Spider-Man: Edge Of Time’s Greatest Foe Is The Dreaded Annualisation

Spider-Man: Edge Of Time’s Greatest Foe Is The Dreaded Annualisation

Spider-Man: Edge of Time is Activision’s attempt to turn last year’s Spider-Man: Shattered Dimensions into annual series. This is not a good thing, and it shows. While there are clear attempts to differentiate the two games, it’s impossible to ignore how many elements of the game are identical.

When you break it down, Edge of Time is Shattered Dimensions but with two Spider-Men instead of four. Fewer Spider-Men doesn’t bother me, just the fact that the basic plot mimics last year’s model.

Instead of being in separate dimensions, the Spider-Men of Edge of Time are connected by, you guessed it, time travel. Specifically, Alan Sloane, an arch-nemesis of Spider-Man 2099, goes back in time to create his massive technology empire, Alchemax, made even bigger by starting the company far before it was originally founded, as well as to kill the inspiration for his rival, present-day (Amazing) Spider-Man. By doing this, the two heroes become able to directly communicate. They work together in order to keep present day Spider-Man alive and bring down Alchemax.

The largest mechanical twist in Edge of Time is that the Peter Parker and Miguel O’Hara (future spider-man) must communicate in order navigate the treacherous their constantly changing times. Sometimes one will do something that creates a serious problem for the other, either by changing something for the worse or because the fabric of time is falling apart.

Unfortunately, based on Activision’s demo, these dilemmas seem to always manifest themselves in the same way: One Spider-Man is incapacitated and on the brink of death for some reason, and the other needs to accomplish an objective to save them. In other words, there no new game mechanic, simply a way of adding urgency and objective-based sequence at will.

The gameplay also looks incredibly similar to the last game, and it even seems as if there’s less diversity this time around. By losing the Spider-Man Noir stealth segments from SD, the game is now a full-time brawler. The combat is almost exactly the same, except that both Spider-Men have been given more powerful super-modes. Amazing Spider-Man can now use “Hyper Spider-Sense” to make himself basically invincible for a few seconds. This is used to help escape traps and other environmental hazards. Spider-Man 2099 has “accelerated vision”, which is a combination of bullet time and the “last position” mechanic from Splinter Cell: Conviction. Basically, you run around and pummel enemies while they very slowly try to take out what appears to be a hologram of you. The new combat-related feature is the time vortex; an area attack enabled by collecting orbs caused by the rip in time.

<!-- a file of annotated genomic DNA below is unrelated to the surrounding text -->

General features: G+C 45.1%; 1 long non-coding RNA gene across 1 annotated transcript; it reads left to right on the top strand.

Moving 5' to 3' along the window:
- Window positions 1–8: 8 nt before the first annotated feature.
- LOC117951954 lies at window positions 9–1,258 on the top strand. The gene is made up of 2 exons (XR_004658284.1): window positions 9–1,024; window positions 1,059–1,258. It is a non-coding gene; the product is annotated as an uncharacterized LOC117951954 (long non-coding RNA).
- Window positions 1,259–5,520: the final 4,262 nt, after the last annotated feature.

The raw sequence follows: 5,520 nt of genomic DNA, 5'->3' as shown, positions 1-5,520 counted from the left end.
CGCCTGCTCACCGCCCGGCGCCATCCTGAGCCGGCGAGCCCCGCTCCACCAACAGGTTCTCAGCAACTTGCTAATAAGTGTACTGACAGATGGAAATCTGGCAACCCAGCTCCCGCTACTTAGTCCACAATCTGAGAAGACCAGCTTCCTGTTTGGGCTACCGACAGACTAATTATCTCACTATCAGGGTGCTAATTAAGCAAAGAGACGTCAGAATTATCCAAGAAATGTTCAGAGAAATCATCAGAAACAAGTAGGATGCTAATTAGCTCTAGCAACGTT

Spider-Man: Shattered Dimensions was a good, albeit buggy game and worthy of a sequel, on the condition that the game’s problems would be fixed. In the time given, I doubt that Beenox would be able change the game at all, never-mind improve it or innovate. The result isn’t shattered dimensions, but ruined expectations.

Spider-Man: Edge of Time is due out this spring, for better or worse. Check out these screens.


  • The only good thing that can come from this is the potenital for a fully fledged Spiderman Noir game (as long as they fix the screwy camera)

  • Boy – such a negative preview!
    But you say it’s “too samey” then list all the differences from the demo…
    From all the info given, I can’t really relate to how you came out with such negativity!

  • Annually flogging a quality franchise is what Activision do best! Looks like Spidey is the next to go down the gurgler.

  • Annualisation is the demon slavering at the door of the game industry, waiting to swallow it up and spit it back out in useless bloody pieces.

  • The Spider-man noir segments were just knocked off from Arkham Asylum anyway. Right down to the Villainous voice over.
    Shattered Dimensions felt amateurish overall. 4 different game modes…neither of them were that good.

  • Too many missing words and incorrect tenses in this report. It reads like the fat Russian bloke from that 2012 movie. “Spiderman is the no good. Turn in annual series. Me weep like when Uri return from stratosphere.”

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